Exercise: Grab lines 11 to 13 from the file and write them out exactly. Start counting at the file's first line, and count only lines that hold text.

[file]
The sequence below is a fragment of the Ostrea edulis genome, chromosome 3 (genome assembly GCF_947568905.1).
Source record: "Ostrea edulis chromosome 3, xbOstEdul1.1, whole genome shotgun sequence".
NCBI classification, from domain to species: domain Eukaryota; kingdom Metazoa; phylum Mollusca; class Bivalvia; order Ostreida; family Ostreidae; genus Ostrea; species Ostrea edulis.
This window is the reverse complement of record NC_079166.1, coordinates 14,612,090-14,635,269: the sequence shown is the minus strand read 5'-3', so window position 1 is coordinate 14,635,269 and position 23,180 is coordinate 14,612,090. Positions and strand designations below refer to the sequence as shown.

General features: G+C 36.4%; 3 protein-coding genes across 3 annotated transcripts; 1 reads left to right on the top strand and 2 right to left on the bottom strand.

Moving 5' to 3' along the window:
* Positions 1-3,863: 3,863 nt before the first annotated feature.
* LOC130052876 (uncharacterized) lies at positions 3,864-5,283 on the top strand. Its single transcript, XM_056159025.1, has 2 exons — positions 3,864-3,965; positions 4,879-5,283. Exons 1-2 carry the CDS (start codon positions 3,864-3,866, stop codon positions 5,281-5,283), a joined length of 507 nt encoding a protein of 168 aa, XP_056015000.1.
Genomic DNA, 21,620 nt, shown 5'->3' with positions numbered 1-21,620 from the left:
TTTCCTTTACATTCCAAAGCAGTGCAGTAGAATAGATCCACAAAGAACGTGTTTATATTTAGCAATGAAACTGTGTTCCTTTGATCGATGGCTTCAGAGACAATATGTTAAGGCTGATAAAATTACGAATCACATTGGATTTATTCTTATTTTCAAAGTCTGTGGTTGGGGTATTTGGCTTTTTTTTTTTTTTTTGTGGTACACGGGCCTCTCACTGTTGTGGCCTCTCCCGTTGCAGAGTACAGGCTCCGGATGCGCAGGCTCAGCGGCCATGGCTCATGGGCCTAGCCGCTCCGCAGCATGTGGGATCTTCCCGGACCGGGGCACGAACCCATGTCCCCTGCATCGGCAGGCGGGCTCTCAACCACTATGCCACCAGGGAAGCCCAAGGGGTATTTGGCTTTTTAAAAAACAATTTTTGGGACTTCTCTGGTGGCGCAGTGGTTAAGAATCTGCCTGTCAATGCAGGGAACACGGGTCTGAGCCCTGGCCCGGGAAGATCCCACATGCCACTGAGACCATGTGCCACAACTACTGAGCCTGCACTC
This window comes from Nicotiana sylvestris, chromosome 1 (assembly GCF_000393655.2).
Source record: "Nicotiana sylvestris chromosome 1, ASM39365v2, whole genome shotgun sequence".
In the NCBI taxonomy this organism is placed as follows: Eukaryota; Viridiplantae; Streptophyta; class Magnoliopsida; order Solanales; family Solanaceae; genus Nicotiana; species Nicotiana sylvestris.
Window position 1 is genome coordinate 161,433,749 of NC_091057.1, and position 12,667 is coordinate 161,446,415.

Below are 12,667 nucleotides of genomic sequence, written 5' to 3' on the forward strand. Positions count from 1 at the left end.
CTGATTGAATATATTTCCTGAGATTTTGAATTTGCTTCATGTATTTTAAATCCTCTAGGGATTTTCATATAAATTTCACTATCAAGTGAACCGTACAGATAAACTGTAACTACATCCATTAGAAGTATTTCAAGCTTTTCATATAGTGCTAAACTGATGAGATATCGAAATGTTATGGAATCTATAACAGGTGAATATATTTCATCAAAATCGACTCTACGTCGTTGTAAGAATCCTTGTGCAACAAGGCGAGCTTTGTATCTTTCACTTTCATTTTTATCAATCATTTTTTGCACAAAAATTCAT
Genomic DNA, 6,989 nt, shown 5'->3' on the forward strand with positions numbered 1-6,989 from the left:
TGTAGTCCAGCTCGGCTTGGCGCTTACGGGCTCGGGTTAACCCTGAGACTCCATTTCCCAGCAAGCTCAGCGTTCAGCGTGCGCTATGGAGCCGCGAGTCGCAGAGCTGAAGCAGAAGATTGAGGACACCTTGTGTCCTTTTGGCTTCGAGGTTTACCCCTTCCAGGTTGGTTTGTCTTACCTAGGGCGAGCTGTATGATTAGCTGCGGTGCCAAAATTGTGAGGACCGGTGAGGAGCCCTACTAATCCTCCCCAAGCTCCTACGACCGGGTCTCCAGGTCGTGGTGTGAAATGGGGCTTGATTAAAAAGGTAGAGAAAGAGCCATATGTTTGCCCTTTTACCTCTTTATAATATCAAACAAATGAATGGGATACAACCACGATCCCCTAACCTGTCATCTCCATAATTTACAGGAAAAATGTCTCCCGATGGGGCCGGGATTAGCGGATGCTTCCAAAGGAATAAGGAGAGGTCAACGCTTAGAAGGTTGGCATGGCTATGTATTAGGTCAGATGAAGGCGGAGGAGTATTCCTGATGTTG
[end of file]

This window comes from Nicotiana sylvestris, chromosome 1 (assembly GCF_000393655.2).
Source record: "Nicotiana sylvestris chromosome 1, ASM39365v2, whole genome shotgun sequence".
In the NCBI taxonomy this organism is placed as follows: Eukaryota; Viridiplantae; Streptophyta; class Magnoliopsida; order Solanales; family Solanaceae; genus Nicotiana; species Nicotiana sylvestris.